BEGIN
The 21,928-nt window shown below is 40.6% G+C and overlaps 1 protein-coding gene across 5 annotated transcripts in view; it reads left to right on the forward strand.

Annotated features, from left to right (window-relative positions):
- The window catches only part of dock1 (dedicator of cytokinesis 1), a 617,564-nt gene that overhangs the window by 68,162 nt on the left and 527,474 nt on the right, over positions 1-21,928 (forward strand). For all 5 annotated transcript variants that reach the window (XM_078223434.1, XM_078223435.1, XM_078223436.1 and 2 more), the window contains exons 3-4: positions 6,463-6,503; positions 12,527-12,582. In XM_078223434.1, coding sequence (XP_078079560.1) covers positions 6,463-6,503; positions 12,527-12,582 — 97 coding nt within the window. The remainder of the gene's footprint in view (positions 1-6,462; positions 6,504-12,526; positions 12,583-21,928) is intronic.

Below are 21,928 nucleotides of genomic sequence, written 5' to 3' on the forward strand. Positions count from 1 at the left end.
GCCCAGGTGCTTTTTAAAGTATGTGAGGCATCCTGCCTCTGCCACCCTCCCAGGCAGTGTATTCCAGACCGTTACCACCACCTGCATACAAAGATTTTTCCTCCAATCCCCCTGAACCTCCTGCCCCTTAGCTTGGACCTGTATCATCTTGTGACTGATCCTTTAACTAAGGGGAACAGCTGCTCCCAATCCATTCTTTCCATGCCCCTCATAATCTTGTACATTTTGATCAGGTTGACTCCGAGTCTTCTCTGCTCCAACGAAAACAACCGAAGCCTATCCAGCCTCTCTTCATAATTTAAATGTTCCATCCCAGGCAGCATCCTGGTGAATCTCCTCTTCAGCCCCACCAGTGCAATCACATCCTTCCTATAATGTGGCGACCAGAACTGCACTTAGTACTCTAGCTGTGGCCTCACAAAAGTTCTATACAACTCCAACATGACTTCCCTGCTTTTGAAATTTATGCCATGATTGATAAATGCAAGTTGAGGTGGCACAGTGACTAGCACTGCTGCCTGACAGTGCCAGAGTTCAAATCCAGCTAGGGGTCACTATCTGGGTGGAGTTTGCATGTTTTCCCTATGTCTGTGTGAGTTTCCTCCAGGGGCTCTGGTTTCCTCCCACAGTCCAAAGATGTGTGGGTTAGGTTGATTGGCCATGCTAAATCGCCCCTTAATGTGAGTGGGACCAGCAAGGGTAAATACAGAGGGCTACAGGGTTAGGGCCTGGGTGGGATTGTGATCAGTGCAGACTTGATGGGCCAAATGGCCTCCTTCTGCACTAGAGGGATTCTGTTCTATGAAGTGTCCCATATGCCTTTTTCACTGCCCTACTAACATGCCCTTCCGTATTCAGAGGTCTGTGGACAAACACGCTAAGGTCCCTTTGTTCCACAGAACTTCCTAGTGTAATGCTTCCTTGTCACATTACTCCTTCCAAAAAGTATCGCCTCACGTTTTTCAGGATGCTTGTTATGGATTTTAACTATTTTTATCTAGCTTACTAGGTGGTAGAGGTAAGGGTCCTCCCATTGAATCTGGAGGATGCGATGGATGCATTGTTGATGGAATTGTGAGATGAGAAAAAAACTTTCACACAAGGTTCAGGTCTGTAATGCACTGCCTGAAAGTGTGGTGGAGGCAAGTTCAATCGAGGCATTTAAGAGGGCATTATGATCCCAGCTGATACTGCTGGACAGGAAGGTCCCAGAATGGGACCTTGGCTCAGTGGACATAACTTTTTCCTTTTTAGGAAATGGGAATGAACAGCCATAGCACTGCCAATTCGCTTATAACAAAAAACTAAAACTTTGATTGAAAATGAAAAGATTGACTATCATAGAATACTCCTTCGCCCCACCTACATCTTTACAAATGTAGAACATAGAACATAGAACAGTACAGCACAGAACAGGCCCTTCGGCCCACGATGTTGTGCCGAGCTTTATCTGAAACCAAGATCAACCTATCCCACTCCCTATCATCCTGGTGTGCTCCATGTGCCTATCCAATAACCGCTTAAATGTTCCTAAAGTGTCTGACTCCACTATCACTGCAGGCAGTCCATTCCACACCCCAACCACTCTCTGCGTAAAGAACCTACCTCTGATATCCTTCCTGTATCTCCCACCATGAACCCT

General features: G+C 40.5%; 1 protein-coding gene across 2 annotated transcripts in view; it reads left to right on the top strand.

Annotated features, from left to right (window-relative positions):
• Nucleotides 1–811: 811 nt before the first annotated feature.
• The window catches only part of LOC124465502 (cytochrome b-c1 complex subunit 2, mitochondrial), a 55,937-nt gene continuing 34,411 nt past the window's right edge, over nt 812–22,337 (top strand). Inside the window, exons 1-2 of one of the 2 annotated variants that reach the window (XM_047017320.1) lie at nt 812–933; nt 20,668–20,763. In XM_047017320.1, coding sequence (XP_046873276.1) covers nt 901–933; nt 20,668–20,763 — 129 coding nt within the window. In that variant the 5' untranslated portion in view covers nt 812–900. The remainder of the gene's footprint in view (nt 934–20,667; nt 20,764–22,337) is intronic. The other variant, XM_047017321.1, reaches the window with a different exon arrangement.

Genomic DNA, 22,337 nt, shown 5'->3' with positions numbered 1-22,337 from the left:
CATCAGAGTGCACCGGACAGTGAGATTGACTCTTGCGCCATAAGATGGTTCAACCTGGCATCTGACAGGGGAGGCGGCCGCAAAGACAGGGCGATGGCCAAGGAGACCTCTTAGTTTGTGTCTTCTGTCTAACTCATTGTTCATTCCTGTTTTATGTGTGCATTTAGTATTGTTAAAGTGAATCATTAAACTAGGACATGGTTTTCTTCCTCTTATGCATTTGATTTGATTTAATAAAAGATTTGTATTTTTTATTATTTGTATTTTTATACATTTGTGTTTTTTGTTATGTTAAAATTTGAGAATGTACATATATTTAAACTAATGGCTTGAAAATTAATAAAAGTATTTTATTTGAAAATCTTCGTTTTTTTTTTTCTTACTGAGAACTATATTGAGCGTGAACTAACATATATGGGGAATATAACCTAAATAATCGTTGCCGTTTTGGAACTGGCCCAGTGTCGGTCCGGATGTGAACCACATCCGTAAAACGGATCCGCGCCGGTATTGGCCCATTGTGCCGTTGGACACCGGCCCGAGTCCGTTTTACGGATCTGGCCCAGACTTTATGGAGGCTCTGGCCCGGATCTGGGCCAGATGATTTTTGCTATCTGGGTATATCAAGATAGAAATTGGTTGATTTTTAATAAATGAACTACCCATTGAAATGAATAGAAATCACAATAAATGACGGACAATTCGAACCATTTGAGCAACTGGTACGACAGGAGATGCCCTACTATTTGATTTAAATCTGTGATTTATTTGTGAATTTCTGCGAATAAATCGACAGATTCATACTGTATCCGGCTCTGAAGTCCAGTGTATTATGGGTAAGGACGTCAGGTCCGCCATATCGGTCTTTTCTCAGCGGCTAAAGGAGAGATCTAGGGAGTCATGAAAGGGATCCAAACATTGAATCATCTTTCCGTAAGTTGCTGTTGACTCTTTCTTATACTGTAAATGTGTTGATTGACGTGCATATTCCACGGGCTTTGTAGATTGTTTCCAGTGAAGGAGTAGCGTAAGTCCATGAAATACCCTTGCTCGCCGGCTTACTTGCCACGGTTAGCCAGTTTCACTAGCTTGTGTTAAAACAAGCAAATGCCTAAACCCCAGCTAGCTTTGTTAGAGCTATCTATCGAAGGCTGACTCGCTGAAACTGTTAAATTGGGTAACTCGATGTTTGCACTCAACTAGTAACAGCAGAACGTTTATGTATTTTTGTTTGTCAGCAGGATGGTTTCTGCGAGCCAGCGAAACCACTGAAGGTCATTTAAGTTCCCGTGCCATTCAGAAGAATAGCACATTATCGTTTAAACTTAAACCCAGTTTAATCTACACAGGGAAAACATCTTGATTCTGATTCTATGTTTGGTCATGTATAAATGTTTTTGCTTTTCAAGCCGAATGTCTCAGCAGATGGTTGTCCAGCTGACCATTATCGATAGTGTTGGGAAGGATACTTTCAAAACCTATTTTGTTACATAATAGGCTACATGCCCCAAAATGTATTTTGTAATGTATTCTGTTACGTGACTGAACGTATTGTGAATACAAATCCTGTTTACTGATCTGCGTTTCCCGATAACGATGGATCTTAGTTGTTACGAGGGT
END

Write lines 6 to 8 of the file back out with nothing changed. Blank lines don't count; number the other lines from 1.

General features: G+C 40.5%; 1 protein-coding gene across 2 annotated transcripts in view; it reads left to right on the top strand.

Annotated features, from left to right (window-relative positions):
• Nucleotides 1–811: 811 nt before the first annotated feature.